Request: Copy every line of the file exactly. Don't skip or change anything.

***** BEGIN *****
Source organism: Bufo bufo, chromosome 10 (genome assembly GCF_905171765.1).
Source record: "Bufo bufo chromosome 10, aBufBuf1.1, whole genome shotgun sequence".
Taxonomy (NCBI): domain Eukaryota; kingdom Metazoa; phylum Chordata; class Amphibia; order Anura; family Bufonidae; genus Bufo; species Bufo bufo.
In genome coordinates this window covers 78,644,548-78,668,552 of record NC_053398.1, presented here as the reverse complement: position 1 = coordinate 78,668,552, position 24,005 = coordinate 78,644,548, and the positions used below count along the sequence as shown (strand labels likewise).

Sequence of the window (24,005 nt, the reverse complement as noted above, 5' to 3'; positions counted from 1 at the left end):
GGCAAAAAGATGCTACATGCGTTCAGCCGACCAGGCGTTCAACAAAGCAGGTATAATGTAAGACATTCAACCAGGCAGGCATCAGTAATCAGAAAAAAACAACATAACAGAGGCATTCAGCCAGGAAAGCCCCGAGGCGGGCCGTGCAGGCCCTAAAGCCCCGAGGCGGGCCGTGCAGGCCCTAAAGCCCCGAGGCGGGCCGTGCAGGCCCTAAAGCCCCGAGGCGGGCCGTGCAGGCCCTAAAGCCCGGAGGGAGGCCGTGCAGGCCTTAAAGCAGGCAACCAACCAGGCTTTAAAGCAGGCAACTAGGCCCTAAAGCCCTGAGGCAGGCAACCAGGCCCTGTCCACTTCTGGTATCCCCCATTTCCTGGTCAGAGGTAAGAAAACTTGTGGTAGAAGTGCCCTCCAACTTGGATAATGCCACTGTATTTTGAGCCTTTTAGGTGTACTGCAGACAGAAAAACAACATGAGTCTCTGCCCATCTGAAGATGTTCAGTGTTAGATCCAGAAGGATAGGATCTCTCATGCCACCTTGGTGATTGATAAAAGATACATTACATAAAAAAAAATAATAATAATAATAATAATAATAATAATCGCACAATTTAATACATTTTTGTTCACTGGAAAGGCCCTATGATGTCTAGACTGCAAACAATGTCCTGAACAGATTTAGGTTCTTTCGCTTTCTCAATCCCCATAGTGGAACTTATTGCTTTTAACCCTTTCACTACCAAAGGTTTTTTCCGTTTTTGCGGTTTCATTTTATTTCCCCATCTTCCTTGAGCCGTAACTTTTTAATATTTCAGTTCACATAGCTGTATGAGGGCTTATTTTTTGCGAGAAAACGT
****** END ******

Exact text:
Source organism: Bufo bufo, chromosome 10 (genome assembly GCF_905171765.1).
Source record: "Bufo bufo chromosome 10, aBufBuf1.1, whole genome shotgun sequence".
Taxonomy (NCBI): domain Eukaryota; kingdom Metazoa; phylum Chordata; class Amphibia; order Anura; family Bufonidae; genus Bufo; species Bufo bufo.
In genome coordinates this window covers 78,644,548-78,668,552 of record NC_053398.1, presented here as the reverse complement: position 1 = coordinate 78,668,552, position 24,005 = coordinate 78,644,548, and the positions used below count along the sequence as shown (strand labels likewise).

Sequence of the window (24,005 nt, the reverse complement as noted above, 5' to 3'; positions counted from 1 at the left end):
GGCAAAAAGATGCTACATGCGTTCAGCCGACCAGGCGTTCAACAAAGCAGGTATAATGTAAGACATTCAACCAGGCAGGCATCAGTAATCAGAAAAAAACAACATAACAGAGGCATTCAGCCAGGAAAGCCCCGAGGCGGGCCGTGCAGGCCCTAAAGCCCCGAGGCGGGCCGTGCAGGCCCTAAAGCCCCGAGGCGGGCCGTGCAGGCCCTAAAGCCCCGAGGCGGGCCGTGCAGGCCCTAAAGCCCGGAGGGAGGCCGTGCAGGCCTTAAAGCAGGCAACCAACCAGGCTTTAAAGCAGGCAACTAGGCCCTAAAGCCCTGAGGCAGGCAACCAGGCCCTGTCCACTTCTGGTATCCCCCATTTCCTGGTCAGAGGTAAGAAAACTTGTGGTAGAAGTGCCCTCCAACTTGGATAATGCCACTGTATTTTGAGCCTTTTAGGTGTACTGCAGACAGAAAAACAACATGAGTCTCTGCCCATCTGAAGATGTTCAGTGTTAGATCCAGAAGGATAGGATCTCTCATGCCACCTTGGTGATTGATAAAAGATACATTACATAAAAAAAAATAATAATAATAATAATAATAATAATAATCGCACAATTTAATACATTTTTGTTCACTGGAAAGGCCCTATGATGTCTAGACTGCAAACAATGTCCTGAACAGATTTAGGTTCTTTCGCTTTCTCAATCCCCATAGTGGAACTTATTGCTTTTAACCCTTTCACTACCAAAGGTTTTTTCCGTTTTTGCGGTTTCATTTTATTTCCCCATCTTCCTTGAGCCGTAACTTTTTAATATTTCAGTTCACATAGCTGTATGAGGGCTTATTTTTTGCGAGAAAACGT